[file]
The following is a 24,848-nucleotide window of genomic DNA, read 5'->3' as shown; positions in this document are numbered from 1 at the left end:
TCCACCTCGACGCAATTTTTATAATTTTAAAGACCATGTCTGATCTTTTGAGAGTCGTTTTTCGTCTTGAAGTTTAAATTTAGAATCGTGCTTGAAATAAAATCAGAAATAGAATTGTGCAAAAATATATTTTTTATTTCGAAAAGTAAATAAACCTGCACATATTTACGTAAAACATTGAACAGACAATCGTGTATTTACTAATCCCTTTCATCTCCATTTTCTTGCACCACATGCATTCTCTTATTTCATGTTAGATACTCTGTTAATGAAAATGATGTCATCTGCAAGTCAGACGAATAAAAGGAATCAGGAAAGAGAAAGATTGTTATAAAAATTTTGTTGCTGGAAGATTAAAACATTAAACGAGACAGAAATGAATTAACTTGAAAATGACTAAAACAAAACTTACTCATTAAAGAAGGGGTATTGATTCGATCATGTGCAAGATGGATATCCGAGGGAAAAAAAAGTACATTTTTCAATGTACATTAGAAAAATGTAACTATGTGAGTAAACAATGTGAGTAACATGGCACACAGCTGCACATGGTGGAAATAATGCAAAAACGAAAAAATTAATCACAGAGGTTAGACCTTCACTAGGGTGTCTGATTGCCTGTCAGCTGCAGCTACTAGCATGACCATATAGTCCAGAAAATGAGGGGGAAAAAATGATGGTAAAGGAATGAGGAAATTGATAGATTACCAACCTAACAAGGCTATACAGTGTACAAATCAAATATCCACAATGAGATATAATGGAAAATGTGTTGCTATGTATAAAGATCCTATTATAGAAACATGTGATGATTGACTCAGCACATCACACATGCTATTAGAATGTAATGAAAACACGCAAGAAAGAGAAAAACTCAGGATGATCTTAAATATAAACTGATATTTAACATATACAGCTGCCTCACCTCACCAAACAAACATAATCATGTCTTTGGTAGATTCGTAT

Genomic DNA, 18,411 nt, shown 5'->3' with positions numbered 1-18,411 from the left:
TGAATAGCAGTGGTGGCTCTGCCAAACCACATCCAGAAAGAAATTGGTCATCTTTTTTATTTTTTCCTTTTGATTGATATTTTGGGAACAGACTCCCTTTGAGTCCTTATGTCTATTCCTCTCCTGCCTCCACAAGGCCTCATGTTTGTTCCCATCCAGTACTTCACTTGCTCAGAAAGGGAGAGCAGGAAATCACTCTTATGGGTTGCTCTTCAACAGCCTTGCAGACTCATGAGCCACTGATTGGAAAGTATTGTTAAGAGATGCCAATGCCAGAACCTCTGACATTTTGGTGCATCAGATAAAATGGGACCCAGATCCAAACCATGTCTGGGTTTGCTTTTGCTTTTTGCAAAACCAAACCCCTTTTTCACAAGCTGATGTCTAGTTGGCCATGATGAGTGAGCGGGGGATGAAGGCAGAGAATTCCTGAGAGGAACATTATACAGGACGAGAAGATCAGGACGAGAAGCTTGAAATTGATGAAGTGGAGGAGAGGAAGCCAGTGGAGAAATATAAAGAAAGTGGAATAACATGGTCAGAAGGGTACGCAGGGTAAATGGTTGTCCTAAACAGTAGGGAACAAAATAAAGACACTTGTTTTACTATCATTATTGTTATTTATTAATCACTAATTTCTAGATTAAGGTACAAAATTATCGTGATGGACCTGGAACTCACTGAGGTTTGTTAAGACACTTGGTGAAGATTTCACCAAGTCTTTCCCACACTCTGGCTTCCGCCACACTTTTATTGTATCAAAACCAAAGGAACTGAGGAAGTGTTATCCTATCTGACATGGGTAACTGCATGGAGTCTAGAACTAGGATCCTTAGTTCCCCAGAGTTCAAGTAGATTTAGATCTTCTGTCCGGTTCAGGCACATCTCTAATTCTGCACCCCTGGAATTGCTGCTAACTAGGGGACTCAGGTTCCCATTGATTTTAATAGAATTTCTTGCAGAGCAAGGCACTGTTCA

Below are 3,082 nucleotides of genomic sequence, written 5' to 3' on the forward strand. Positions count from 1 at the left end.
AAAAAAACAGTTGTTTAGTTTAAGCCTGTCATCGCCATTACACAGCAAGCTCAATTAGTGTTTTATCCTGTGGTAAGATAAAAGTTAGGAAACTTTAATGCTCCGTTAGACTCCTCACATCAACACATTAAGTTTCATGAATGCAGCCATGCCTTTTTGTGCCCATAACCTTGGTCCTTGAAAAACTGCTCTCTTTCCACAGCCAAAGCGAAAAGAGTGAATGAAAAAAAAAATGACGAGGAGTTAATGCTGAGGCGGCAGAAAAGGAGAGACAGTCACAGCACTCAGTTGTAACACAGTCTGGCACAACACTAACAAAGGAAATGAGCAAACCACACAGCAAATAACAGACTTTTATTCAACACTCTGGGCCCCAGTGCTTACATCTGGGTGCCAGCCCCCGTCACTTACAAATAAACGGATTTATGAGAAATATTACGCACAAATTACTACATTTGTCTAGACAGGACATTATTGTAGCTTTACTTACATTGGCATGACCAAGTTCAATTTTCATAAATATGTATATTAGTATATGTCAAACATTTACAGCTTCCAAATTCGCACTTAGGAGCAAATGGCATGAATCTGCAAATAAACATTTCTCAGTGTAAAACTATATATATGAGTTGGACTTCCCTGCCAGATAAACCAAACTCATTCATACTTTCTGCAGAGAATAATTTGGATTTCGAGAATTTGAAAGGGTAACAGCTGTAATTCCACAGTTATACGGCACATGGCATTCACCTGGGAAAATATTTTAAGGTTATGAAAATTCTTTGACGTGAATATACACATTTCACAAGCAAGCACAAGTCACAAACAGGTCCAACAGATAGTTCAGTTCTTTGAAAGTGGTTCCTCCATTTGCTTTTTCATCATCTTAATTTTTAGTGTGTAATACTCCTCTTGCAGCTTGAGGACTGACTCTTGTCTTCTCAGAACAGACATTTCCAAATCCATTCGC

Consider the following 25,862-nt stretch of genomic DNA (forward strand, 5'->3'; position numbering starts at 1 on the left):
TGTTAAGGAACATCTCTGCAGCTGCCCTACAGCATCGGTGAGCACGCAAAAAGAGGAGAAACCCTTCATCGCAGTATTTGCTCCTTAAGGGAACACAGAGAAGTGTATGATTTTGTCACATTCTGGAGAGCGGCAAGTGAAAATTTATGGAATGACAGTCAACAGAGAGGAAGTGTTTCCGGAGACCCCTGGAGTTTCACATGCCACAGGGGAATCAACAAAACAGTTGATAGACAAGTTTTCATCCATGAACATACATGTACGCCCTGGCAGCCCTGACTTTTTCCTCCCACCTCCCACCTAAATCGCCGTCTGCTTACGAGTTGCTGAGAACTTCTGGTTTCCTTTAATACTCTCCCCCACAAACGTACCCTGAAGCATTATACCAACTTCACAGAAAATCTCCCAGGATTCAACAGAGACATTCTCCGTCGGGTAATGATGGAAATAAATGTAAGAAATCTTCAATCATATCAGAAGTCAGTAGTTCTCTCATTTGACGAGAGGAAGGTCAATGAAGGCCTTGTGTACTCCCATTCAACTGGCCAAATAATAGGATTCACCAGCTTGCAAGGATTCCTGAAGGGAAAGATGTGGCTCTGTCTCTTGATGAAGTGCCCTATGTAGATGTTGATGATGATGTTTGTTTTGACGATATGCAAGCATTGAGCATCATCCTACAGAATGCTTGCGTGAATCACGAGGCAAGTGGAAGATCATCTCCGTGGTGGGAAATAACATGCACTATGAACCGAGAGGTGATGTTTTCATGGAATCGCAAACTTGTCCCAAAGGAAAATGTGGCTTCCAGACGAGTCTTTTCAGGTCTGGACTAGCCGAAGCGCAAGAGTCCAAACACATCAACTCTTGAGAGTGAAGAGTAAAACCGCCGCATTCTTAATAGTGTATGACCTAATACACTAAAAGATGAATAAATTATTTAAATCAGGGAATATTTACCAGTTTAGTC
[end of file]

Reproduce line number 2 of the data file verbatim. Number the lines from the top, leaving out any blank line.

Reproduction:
TCCACCTCGACGCAATTTTTATAATTTTAAAGACCATGTCTGATCTTTTGAGAGTCGTTTTTCGTCTTGAAGTTTAAATTTAGAATCGTGCTTGAAATAAAATCAGAAATAGAATTGTGCAAAAATATATTTTTTATTTCGAAAAGTAAATAAACCTGCACATATTTACGTAAAACATTGAACAGACAATCGTGTATTTACTAATCCCTTTCATCTCCATTTTCTTGCACCACATGCATTCTCTTATTTCATGTTAGATACTCTGTTAATGAAAATGATGTCATCTGCAAGTCAGACGAATAAAAGGAATCAGGAAAGAGAAAGATTGTTATAAAAATTTTGTTGCTGGAAGATTAAAACATTAAACGAGACAGAAATGAATTAACTTGAAAATGACTAAAACAAAACTTACTCATTAAAGAAGGGGTATTGATTCGATCATGTGCAAGATGGATATCCGAGGGAAAAAAAAGTACATTTTTCAATGTACATTAGAAAAATGTAACTATGTGAGTAAACAATGTGAGTAACATGGCACACAGCTGCACATGGTGGAAATAATGCAAAAACGAAAAAATTAATCACAGAGGTTAGACCTTCACTAGGGTGTCTGATTGCCTGTCAGCTGCAGCTACTAGCATGACCATATAGTCCAGAAAATGAGGGGGAAAAAATGATGGTAAAGGAATGAGGAAATTGATAGATTACCAACCTAACAAGGCTATACAGTGTACAAATCAAATATCCACAATGAGATATAATGGAAAATGTGTTGCTATGTATAAAGATCCTATTATAGAAACATGTGATGATTGACTCAGCACATCACACATGCTATTAGAATGTAATGAAAACACGCAAGAAAGAGAAAAACTCAGGATGATCTTAAATATAAACTGATATTTAACATATACAGCTGCCTCACCTCACCAAACAAACATAATCATGTCTTTGGTAGATTCGTAT